Lawrence Goldberg and Wyn Jennings, co-chairs of the administering working group, presented an overview of the IGERT program, which has been in existence since 1997. It is Foundation-wide and addresses the strategic goals of the NSF. It supports graduate students through traineeships and focuses on multidisciplinary research that is problem-oriented, not discipline centered; innovative approaches to education and training across disciplines; and preparing students with skills for the 21st century. It addresses cutting-edge research in science and engineering and innovative graduate education; fosters professional and personal skills and a global perspective; provides opportunities for both academic and non-academic careers; and links graduate research with industry, national laboratory, international, and other settings. It provides a strategy for recruiting and mentoring under-represented groups in order to develop a diverse science and engineering (S & E) workforce.

Some changes have been made for the FY2000 solicitation but there is still a requirement that all stipend recipients be citizens or permanent US residents. A CISE AC member commented that because of this requirement, good foreign students are not able to get funding and this has resulted in a drop in the number of foreign students getting Ph.Ds. Dr. Goldberg said that if we want our US students to be strong in technical areas, we have to start in K-12 and then mentor undergraduate programs to encourage them. Members of the CISE AC agreed that minority groups should be encouraged because 50 percent of minority students drop out of Ph.D. programs after they take their qualifying exams. The AC asked if there is funding for long-term tracking of success of the students in the IGERT program. Dr. Jennings said that there would be web-based data collection in place and every student will be followed for two years following completion of the program.

The program has been very successful as indicated by its recognition in the university community. There have been 57 awards since its inception, and funding has increased from $30 M per year to $54 M by FY2004. CISE participation has increased since 1998, but the CISE AC should be proactive to gain even more CISE involvement. Dr. Adrion noted that Division of Experimental and Integrated Activities is the contact division for IGERT.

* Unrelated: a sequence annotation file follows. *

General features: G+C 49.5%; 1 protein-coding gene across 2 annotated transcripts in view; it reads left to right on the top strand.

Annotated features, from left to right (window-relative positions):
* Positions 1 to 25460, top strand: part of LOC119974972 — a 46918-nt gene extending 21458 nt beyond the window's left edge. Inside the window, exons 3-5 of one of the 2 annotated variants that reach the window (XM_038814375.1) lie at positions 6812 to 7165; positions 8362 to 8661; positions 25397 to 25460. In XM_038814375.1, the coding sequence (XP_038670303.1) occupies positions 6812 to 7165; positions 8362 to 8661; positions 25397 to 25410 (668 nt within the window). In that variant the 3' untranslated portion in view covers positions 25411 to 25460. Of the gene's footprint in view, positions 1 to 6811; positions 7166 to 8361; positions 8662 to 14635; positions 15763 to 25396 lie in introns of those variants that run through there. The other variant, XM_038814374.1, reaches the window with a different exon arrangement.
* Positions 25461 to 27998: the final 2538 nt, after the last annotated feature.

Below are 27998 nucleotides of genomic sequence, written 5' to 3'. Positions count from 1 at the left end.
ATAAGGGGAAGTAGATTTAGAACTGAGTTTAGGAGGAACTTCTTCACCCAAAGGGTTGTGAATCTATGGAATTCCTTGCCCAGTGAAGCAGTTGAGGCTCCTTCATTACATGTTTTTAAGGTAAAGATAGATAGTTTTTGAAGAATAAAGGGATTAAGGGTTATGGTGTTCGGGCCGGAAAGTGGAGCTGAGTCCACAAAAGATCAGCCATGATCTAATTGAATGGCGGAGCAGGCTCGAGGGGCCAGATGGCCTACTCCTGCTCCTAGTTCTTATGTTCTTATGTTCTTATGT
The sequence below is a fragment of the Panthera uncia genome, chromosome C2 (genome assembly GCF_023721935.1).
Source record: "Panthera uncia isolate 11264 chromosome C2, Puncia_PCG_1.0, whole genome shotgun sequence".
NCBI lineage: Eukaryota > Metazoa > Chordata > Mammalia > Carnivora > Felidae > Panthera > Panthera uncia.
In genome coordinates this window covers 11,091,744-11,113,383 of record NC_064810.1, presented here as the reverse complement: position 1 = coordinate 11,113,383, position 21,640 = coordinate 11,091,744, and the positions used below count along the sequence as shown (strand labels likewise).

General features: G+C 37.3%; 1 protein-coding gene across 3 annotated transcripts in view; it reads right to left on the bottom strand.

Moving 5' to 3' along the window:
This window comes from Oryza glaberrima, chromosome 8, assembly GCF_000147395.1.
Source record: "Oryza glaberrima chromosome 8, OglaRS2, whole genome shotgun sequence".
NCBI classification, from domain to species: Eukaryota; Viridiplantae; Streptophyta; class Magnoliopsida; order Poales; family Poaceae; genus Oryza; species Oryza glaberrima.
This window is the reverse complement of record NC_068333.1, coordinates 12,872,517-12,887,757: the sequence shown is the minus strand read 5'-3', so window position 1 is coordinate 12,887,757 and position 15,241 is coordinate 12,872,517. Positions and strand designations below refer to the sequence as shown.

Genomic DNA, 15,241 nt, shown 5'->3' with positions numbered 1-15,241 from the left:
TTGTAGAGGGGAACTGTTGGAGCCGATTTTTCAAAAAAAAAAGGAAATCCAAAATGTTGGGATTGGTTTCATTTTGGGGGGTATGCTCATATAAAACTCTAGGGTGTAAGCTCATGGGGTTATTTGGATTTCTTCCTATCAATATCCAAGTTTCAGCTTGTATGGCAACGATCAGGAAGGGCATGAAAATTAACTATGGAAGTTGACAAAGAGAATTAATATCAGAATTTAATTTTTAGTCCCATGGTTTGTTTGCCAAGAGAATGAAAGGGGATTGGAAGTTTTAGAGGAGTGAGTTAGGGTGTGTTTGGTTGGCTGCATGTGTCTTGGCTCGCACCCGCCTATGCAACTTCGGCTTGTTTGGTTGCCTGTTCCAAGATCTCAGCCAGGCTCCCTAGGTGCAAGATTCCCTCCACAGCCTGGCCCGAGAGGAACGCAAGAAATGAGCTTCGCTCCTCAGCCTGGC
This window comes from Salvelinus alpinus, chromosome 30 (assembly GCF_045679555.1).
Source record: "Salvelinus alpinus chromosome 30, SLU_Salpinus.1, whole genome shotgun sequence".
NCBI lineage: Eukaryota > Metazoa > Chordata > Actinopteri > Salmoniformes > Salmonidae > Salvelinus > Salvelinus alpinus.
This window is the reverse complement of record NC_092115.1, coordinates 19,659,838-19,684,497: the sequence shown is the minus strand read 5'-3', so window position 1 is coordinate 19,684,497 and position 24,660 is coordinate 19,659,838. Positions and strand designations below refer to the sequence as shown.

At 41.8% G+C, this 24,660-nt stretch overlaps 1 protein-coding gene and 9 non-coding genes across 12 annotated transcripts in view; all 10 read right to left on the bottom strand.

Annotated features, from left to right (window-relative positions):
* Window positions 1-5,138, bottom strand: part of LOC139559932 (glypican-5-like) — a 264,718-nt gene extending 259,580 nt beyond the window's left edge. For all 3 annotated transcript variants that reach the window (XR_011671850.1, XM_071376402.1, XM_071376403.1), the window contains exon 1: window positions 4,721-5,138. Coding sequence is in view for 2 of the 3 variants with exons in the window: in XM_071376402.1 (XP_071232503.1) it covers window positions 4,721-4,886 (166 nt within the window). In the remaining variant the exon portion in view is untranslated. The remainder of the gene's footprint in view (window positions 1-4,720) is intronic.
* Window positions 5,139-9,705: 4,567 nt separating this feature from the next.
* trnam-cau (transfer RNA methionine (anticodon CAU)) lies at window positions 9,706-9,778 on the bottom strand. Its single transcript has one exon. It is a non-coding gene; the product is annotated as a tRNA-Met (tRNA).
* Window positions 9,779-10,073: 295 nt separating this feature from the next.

NANOSCALE SCIENCE AND ENGINEERING INITIATIVE

Dr. Mihail Roco, ENG, made a presentation about the Nanoscale Science and EngineeringInitiative, which started informally in 1996. In 1998, the National Science and Technology Council (NSTC) established the Interagency Working Group on Nanoscience, Engineering, and Technology (IWGN), which comprises eight Federal agencies. The FY1999 Federal budget for nanotechnology research was $260 M. The IWGN recommended doubling it for FY2001. The President’s Committee of Advisors on Science and Technology (PCAST) Nanotechnology Panel identified priorities for the initiative.

Dr. Roco said that nanotechnology has given us the ability to manipulate matter economically and provided new tools which allow for fundamental discoveries. Miniaturization is of interest because it is faster, requires less material, and less energy. More important are novel properties, new phenomena, and its ability to create new molecules and structure. The fields of physics, chemistry, engineering, and biology all use the same tools to work in nanoscale.